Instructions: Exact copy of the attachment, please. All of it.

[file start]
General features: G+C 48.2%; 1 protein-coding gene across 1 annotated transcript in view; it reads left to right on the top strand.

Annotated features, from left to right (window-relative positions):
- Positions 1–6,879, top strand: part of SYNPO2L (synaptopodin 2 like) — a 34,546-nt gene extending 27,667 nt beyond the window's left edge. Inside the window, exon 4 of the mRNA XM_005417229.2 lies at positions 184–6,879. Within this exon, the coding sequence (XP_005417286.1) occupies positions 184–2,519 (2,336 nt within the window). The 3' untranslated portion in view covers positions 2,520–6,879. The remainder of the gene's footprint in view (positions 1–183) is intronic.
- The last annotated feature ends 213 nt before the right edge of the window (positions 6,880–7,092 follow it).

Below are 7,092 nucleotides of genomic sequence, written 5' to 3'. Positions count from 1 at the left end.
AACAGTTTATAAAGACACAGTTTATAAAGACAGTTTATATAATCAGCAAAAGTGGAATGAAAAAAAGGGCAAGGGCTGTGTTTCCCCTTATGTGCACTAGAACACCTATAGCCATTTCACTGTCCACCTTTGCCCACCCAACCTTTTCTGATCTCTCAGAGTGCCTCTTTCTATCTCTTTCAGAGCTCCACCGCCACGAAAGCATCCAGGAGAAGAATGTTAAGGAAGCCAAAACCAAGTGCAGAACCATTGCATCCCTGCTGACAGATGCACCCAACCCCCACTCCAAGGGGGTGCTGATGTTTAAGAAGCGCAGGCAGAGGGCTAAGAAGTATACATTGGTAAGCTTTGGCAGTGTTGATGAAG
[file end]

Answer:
General features: G+C 48.2%; 1 protein-coding gene across 1 annotated transcript in view; it reads left to right on the top strand.

Annotated features, from left to right (window-relative positions):
- Positions 1–6,879, top strand: part of SYNPO2L (synaptopodin 2 like) — a 34,546-nt gene extending 27,667 nt beyond the window's left edge. Inside the window, exon 4 of the mRNA XM_005417229.2 lies at positions 184–6,879. Within this exon, the coding sequence (XP_005417286.1) occupies positions 184–2,519 (2,336 nt within the window). The 3' untranslated portion in view covers positions 2,520–6,879. The remainder of the gene's footprint in view (positions 1–183) is intronic.
- The last annotated feature ends 213 nt before the right edge of the window (positions 6,880–7,092 follow it).

Below are 7,092 nucleotides of genomic sequence, written 5' to 3'. Positions count from 1 at the left end.
AACAGTTTATAAAGACACAGTTTATAAAGACAGTTTATATAATCAGCAAAAGTGGAATGAAAAAAAGGGCAAGGGCTGTGTTTCCCCTTATGTGCACTAGAACACCTATAGCCATTTCACTGTCCACCTTTGCCCACCCAACCTTTTCTGATCTCTCAGAGTGCCTCTTTCTATCTCTTTCAGAGCTCCACCGCCACGAAAGCATCCAGGAGAAGAATGTTAAGGAAGCCAAAACCAAGTGCAGAACCATTGCATCCCTGCTGACAGATGCACCCAACCCCCACTCCAAGGGGGTGCTGATGTTTAAGAAGCGCAGGCAGAGGGCTAAGAAGTATACATTGGTAAGCTTTGGCAGTGTTGATGAAG